Archive for the ‘SEO’ Category

AttyDC.com’s SEO and Social Networking

Friday, November 5th, 2010

A few months ago we finished a redesign for attydc.com and started a renewed SEO push as well as a social networking campaign.  I was talking to a different attorney (located in a different state from the existing client) today who mentioned that she was needing to redesign her website and do some search engine optimization.  I sent her the following stats information about attydc.com’s Google ranking.  These are the search terms followed by the site’s ranking for that term.

  • Wilmington NC Lawyer (#1)
  • Brunswick County NC Lawyer (#5)
  • Pender County NC Lawyer (#9)
  • Bolivia NC Lawyer (#1)
  • Burgaw NC Lawyer (#1)
  • Carolina Beach NC Lawyer (#4)
  • Caswell Beach NC Lawyer (#3)
  • Hampstead NC Lawyer (#3)
  • Holden Beach NC Lawyer (#1 and 2)
  • Kure Beach NC Lawyer (#4)
  • Leland NC Lawyer (#3 and 4)
  • Oak Island NC Lawyer (#6)
  • Ocean Isle NC Lawyer (#4)
  • Supply NC Lawyer (#3)
  • Surf City NC Lawyer (#1)
  • Sunset Beach NC Lawyer (#5 and 6)
  • Topsail Island NC Lawyer (#1 and 2)
  • Wilmington Beach NC Lawyer (#1 and 2)
  • Wrightsville Beach NC Lawyer (#1)

In a lot of the cases where attydc.com is not the #1, there are usually directory websites (as opposed to a direct competitors) ranked above them.  This doesn’t even factor in that there are 12 or 13 practice area pages for each of the above locations that are also optimized; I just don’t have the time to look up and report over 225 search engine results.

High ranking doesn’t mean much if you’re not gaining extra traffic, but looking at the stat reports I noticed that visits and unique visits are both up about 49% from when we retooled the SEO and started the social networking.  I’ve been told by the client that they’ve definitely noticed an increase in phone calls as well.

This stuff works, folks.  Contact us today to discuss how we can help your website rank high in search engines and increase your traffic.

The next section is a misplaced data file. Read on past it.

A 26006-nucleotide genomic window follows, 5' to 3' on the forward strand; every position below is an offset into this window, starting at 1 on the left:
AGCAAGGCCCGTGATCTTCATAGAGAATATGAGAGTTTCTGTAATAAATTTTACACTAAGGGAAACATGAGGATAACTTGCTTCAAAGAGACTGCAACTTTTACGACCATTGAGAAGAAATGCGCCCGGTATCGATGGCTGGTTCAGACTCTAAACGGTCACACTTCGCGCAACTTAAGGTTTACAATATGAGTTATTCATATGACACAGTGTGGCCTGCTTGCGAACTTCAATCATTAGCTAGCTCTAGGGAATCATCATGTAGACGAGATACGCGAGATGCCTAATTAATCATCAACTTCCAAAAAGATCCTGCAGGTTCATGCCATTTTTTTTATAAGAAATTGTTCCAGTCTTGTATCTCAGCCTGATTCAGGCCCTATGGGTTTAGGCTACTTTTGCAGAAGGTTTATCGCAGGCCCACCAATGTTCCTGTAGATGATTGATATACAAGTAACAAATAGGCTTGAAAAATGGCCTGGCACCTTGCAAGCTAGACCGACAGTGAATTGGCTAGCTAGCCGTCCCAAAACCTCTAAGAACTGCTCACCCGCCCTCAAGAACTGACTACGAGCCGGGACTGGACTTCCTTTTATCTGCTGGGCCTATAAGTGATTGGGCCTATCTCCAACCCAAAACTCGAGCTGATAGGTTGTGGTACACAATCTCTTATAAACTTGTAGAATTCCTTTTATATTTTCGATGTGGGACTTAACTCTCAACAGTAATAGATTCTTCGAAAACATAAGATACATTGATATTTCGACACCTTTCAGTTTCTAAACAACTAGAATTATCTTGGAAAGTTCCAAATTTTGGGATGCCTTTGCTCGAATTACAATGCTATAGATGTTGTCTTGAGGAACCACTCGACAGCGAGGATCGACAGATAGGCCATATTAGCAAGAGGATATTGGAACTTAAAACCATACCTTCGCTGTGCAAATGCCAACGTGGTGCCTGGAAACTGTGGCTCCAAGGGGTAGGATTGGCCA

Share on Facebook

What Our Sitemap Does that Yours Doesn’t

Wednesday, October 6th, 2010

A sitemap, put simply, helps your website communicate better with search engines by telling them what pages are on your site.  They’re very useful if you have a large site or you update it often.  There’s really nothing too complex about them and they’re basically essential if you’re concerned with search engine ranking.

Our sitemap does a lot more than just list pages, though, and it’s even more beneficial if you’re doing SEO (search engine optimization) work.  In addition to communicating with search engines and building a list of pages in your site, ours generates two important reports: a broken link report and an SEO report.

The broken link report simply informs you of any bad links on your site, whether they’re linking to internal pages or other websites.  Some SEO experts believe this is a factor that can hurt your website’s standing with search engines, not to mention that it can lead to a poor user experience.  Let’s face it- if someone clicks a link on your website and the page can’t be found, it reflects poorly on the professionalism of your website.

The SEO report, really, is pretty amazing.  It gives a breakdown of 16 different SEO factors for every page of your site.  Click the details link next to any of the summaries and you’ll get a list of every page on your site that needs attention.  I thought about including a screenshot of the SEO report, but I don’t want to give any secrets away.

At any rate, there are lots of sitemaps out there that simply list pages for search engines, but I haven’t heard of any others that do what ours does.  If you’re really into making sure your site is fully optimized, give ours a try.

Share on Facebook

Causes and Solutions for Slow Websites

Thursday, August 26th, 2010

Does it take forever to load pages on your site?  Does it feel so much like you’re on dial-up that you can almost hear the modem noise?  In case you forgot (or you’re too young to remember), here it is:

There are a number of reasons your website could be running slow, even if you’re on a high-speed internet connection.

Slow Server

This is something you’ll have to discuss with your hosting company.  There are a lot of different reasons that a server can be slow, but there’s not much you can do about it if you’re not a server admin.  In the interest of brevity, I’ll just say that if the server is the issue and your hosting company can’t do anything about it, it might be time to search for a new website hosting company.